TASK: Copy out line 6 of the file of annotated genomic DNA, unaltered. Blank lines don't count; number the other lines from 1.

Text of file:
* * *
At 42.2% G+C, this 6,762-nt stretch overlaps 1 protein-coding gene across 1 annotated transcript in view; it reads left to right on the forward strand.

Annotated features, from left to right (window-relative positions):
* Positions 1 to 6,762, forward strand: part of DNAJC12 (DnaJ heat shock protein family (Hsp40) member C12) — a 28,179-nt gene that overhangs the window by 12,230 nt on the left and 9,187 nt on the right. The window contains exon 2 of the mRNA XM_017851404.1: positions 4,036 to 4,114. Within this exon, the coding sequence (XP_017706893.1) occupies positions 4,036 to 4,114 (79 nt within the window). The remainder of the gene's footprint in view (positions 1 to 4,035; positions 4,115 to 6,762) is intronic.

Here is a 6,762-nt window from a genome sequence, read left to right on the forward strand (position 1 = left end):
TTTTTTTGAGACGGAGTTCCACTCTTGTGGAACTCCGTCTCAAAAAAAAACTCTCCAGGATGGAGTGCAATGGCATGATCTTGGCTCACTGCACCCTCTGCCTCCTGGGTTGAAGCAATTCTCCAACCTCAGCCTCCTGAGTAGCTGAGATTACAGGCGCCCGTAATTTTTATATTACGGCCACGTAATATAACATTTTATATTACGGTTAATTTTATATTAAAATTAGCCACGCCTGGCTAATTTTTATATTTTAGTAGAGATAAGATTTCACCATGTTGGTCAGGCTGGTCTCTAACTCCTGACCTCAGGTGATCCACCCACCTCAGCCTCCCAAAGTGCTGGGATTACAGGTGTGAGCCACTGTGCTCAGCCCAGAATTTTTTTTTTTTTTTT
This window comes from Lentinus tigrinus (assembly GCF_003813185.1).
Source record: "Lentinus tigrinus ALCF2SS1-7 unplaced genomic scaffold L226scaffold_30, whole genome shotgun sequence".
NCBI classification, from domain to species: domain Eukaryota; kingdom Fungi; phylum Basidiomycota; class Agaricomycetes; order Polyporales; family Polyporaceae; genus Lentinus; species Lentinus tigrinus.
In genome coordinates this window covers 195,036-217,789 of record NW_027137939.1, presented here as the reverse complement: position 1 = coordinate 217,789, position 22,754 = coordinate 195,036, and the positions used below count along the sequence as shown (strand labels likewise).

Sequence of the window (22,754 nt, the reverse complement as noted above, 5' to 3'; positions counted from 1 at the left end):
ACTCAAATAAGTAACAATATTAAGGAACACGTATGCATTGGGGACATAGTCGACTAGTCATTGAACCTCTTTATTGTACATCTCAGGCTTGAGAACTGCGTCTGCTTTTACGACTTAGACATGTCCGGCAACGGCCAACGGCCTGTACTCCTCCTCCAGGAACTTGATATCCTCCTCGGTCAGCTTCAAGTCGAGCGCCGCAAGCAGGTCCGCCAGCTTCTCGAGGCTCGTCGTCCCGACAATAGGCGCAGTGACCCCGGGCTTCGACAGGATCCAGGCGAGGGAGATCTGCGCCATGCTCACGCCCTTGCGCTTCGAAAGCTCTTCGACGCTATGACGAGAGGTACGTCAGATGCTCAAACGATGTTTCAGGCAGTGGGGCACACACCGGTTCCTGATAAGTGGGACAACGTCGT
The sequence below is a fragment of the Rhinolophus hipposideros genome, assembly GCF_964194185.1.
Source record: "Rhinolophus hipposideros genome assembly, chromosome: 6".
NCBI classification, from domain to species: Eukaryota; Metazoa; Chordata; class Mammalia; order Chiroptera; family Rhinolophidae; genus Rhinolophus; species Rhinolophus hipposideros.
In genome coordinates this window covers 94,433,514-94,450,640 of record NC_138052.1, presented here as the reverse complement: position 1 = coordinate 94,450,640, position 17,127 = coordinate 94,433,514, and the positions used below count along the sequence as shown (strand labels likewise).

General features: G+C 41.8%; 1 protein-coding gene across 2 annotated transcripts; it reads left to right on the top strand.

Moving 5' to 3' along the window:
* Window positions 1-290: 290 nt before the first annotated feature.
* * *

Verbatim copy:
This window comes from Lentinus tigrinus (assembly GCF_003813185.1).